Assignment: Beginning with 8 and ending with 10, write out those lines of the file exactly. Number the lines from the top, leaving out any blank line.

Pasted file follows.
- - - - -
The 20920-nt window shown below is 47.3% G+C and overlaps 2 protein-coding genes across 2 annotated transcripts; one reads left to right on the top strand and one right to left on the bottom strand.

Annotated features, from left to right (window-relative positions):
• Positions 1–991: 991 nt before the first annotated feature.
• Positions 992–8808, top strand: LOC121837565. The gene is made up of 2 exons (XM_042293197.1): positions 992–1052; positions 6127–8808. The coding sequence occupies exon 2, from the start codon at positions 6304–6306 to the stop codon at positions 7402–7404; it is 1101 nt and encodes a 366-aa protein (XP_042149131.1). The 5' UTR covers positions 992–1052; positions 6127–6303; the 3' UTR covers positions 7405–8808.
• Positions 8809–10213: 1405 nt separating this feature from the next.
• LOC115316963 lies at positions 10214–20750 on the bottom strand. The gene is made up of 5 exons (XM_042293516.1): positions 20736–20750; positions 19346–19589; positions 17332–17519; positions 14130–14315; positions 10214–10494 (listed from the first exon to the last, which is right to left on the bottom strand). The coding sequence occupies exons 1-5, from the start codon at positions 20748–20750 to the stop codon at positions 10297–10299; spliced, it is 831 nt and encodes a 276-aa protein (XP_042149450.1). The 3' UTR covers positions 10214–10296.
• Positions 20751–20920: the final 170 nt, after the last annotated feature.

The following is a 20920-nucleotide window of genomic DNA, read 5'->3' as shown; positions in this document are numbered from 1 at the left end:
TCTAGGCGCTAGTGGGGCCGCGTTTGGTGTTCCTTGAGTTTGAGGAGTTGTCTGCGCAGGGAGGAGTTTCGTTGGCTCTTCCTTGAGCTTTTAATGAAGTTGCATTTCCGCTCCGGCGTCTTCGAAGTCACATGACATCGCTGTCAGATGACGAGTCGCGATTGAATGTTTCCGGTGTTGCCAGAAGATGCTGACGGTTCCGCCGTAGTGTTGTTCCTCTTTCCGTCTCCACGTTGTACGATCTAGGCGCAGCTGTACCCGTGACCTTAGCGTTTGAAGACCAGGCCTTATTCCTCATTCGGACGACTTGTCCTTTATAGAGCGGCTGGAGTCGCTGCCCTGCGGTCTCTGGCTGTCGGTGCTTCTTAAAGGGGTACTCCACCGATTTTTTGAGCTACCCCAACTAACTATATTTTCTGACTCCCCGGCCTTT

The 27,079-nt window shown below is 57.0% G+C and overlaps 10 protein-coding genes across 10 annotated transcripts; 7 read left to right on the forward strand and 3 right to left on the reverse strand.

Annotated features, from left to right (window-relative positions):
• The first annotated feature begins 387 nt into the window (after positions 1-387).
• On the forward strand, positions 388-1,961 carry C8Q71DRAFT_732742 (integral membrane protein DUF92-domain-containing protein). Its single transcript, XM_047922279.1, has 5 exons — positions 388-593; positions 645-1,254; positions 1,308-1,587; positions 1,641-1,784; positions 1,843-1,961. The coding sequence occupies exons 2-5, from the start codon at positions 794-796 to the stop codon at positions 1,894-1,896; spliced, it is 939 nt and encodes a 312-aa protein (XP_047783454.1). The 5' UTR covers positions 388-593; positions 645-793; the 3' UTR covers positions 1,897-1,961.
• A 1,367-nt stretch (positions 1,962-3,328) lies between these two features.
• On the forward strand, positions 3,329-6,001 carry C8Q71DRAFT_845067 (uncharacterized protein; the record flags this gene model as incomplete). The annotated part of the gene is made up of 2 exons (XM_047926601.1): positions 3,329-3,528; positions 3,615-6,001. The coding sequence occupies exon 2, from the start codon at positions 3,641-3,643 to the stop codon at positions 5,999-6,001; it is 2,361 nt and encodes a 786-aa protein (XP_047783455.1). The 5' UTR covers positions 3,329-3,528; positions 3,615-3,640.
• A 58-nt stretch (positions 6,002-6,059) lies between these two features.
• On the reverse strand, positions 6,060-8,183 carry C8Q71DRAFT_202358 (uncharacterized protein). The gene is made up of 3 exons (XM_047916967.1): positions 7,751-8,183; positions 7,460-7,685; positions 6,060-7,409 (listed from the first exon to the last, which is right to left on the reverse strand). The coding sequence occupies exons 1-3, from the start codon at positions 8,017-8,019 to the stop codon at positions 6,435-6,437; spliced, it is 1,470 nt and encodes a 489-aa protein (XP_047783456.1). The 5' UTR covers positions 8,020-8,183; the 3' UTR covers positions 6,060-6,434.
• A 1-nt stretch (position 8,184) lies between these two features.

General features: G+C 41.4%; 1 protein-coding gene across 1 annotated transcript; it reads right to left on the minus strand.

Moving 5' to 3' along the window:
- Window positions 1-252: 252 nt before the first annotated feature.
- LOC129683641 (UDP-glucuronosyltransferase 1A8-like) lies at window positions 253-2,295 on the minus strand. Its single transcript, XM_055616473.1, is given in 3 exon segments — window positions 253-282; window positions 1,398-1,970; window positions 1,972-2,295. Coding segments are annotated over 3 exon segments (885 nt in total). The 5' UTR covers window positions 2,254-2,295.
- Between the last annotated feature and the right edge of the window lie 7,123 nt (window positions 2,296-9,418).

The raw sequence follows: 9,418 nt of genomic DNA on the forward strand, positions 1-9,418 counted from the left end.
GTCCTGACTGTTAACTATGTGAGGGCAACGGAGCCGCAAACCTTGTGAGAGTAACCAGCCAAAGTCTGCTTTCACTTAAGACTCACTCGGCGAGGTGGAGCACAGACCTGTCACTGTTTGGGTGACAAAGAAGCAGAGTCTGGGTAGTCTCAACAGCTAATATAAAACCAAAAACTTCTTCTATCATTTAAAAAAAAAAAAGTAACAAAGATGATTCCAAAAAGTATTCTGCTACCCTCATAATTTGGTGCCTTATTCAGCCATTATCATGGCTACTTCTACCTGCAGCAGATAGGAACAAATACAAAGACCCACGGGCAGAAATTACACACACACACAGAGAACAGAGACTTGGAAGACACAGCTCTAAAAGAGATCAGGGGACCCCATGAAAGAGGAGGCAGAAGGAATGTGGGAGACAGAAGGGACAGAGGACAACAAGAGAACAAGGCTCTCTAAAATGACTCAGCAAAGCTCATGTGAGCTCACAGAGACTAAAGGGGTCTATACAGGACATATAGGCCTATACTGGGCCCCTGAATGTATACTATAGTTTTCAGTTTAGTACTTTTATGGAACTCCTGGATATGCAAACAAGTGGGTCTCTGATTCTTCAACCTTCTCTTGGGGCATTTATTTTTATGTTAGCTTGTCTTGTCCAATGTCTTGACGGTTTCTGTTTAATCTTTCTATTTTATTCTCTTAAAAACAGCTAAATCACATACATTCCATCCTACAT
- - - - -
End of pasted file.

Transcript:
The following is a 20920-nucleotide window of genomic DNA, read 5'->3' as shown; positions in this document are numbered from 1 at the left end:
TCTAGGCGCTAGTGGGGCCGCGTTTGGTGTTCCTTGAGTTTGAGGAGTTGTCTGCGCAGGGAGGAGTTTCGTTGGCTCTTCCTTGAGCTTTTAATGAAGTTGCATTTCCGCTCCGGCGTCTTCGAAGTCACATGACATCGCTGTCAGATGACGAGTCGCGATTGAATGTTTCCGGTGTTGCCAGAAGATGCTGACGGTTCCGCCGTAGTGTTGTTCCTCTTTCCGTCTCCACGTTGTACGATCTAGGCGCAGCTGTACCCGTGACCTTAGCGTTTGAAGACCAGGCCTTATTCCTCATTCGGACGACTTGTCCTTTATAGAGCGGCTGGAGTCGCTGCCCTGCGGTCTCTGGCTGTCGGTGCTTCTTAAAGGGGTACTCCACCGATTTTTTGAGCTACCCCAACTAACTATATTTTCTGACTCCCCGGCCTTT

The 27,079-nt window shown below is 57.0% G+C and overlaps 10 protein-coding genes across 10 annotated transcripts; 7 read left to right on the forward strand and 3 right to left on the reverse strand.